by Nancy Ryerson
, Staff Writer | September 26, 2013
From the September 2013 issue of HealthCare Business News magazine
What makes you personally believe in proton therapy?
Having lived in southern California for quite some time, and being close to the Loma Linda center, I’ve seen the results in real life, if you will. I’m not a scientist, I’m not a doctor, but the physics is pretty simple once you look at it. If you’re able to deliver energy to the tumor, and kill the cancer cells, but spare the surrounding tissue, that’s a good thing. You can control the dose to the tumor, and it effectively kills the cancer cells, but it spares the surrounding organs and tissues that are healthy. And that’s where I see this being so important, for things like pediatric patients, brain tumors, breast tumors, lung tumors, things like that.
Do you feel like people still have a lot of misconceptions or negative views towards proton therapy, especially in terms of prostate cancer treatment?
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Yes. It’s all about prostate cancer. I haven’t seen anybody question the efficacy of proton for pediatric patients, because it just works so well. I think it’s about prostate, because quite frankly, photons work quite well for prostate cancer, and we admit that. And they have for years. So as for the comparison between photons and protons for prostate caner, you can argue the plusses and minuses there. But now with the latest type of delivery for protons, which is pencil beam scanning and intensity modulated proton therapy, where you can focus the proton much more accurately and deliver the dose by managing the intensity — that’s something that hasn’t even been around with protons for a while. That’s going to be a game changer even in the prostate argument. All of the new centers, the ones we’re doing, the ones that the Mayo Clinic is doing, all of those centers are going to have pencil beam and IMPT [intensity-modulated proton therapy]. That’s a big difference.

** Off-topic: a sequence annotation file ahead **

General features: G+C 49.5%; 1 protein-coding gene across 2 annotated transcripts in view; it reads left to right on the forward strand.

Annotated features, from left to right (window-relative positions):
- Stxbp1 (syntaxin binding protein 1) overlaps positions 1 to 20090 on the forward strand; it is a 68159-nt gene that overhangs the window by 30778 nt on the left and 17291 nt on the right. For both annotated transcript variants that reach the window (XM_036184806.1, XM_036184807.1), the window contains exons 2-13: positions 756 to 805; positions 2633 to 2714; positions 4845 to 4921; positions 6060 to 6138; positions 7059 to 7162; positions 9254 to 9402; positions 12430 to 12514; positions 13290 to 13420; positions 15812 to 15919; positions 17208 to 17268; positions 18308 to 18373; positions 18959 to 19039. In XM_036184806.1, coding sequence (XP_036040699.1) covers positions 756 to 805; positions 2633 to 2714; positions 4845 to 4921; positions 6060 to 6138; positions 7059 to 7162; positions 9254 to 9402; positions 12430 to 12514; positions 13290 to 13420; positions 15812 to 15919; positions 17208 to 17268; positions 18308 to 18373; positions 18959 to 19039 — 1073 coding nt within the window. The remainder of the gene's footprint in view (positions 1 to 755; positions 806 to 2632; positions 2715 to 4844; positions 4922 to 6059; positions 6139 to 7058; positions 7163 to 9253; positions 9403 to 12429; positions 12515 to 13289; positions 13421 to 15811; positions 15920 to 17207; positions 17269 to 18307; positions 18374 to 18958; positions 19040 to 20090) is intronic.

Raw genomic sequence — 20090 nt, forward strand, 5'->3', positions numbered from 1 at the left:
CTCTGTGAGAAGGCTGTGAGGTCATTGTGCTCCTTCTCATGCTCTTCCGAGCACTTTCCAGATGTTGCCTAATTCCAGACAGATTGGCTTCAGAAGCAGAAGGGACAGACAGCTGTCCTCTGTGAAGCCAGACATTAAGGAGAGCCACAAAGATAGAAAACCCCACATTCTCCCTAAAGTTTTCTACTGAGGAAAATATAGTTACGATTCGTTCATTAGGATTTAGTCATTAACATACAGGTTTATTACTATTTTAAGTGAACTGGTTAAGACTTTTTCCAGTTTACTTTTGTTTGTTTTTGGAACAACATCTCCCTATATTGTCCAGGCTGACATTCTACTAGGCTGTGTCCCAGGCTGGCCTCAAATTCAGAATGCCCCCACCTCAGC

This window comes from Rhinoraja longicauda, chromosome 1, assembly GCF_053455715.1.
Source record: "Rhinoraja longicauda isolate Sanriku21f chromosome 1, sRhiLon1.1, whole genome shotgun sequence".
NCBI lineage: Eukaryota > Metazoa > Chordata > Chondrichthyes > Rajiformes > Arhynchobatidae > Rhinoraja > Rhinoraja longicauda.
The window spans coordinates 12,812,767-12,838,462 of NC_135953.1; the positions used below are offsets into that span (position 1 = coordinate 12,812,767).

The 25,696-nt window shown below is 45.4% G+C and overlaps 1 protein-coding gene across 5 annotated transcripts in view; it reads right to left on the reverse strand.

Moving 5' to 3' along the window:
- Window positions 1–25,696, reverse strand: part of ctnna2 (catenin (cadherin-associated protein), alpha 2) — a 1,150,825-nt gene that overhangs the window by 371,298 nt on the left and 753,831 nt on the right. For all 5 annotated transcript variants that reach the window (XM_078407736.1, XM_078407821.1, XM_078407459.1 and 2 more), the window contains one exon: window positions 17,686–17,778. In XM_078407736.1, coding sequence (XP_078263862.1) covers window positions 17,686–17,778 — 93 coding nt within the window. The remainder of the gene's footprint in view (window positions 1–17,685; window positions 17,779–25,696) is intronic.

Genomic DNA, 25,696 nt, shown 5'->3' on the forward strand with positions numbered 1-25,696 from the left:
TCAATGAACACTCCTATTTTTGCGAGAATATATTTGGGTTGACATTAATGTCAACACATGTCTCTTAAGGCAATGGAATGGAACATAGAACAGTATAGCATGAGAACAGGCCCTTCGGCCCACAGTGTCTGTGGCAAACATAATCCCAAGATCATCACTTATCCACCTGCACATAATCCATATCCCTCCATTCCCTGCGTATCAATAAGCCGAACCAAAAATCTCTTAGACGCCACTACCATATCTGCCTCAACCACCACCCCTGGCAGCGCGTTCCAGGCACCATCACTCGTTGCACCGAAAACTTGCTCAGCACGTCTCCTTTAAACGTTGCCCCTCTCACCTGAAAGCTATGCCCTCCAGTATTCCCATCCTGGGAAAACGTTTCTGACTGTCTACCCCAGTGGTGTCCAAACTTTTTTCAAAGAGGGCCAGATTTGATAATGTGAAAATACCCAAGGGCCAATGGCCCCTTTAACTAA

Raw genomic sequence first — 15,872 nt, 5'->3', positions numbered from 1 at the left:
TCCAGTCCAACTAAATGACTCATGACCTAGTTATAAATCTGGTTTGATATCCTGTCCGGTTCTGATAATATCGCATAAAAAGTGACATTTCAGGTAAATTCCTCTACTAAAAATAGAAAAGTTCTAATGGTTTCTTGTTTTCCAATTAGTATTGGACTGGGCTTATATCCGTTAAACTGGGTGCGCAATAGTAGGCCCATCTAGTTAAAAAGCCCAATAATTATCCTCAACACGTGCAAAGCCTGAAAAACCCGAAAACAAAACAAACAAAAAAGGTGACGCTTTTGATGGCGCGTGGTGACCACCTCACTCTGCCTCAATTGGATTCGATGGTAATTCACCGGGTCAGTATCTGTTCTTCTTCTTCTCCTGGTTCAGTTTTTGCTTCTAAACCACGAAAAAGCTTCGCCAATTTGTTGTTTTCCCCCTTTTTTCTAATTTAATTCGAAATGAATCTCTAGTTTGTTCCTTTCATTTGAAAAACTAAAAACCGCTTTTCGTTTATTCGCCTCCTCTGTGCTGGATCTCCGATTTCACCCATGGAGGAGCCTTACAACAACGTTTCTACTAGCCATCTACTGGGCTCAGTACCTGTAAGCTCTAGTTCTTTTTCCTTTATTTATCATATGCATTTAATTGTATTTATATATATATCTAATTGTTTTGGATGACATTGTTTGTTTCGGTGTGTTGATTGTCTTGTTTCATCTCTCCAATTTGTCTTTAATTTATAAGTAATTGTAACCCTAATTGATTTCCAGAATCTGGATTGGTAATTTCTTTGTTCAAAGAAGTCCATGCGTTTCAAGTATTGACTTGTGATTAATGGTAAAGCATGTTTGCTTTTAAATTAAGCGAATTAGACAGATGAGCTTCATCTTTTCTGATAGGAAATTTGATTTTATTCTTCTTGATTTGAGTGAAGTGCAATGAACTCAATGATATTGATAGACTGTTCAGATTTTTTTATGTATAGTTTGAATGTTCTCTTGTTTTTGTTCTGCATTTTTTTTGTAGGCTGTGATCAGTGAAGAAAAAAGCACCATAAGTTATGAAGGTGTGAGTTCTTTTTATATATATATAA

Another issue is that there aren’t a lot of clinical trials comparing and proving the difference. The reason has been twofold. Number one, if I’m a 65-year-old man and I’ve done my homework, and I truly believe that protons is what I want, I don’t want to go into a randomized trial when I go to a proton center. The second thing is that there are only a handful of proton centers around. There’s not a lot of available beam time. And so if you’re treating patients with protons you don’t have the chance to do all these trials. But with more centers, we’re going to be able to do clinical trials across the board, with all types of cancers. We’re actively supporting a research group of all these centers that are working to do that. More protons, means more beam time, and will probably mean more information that patients as well as their doctors can have to make the right decision.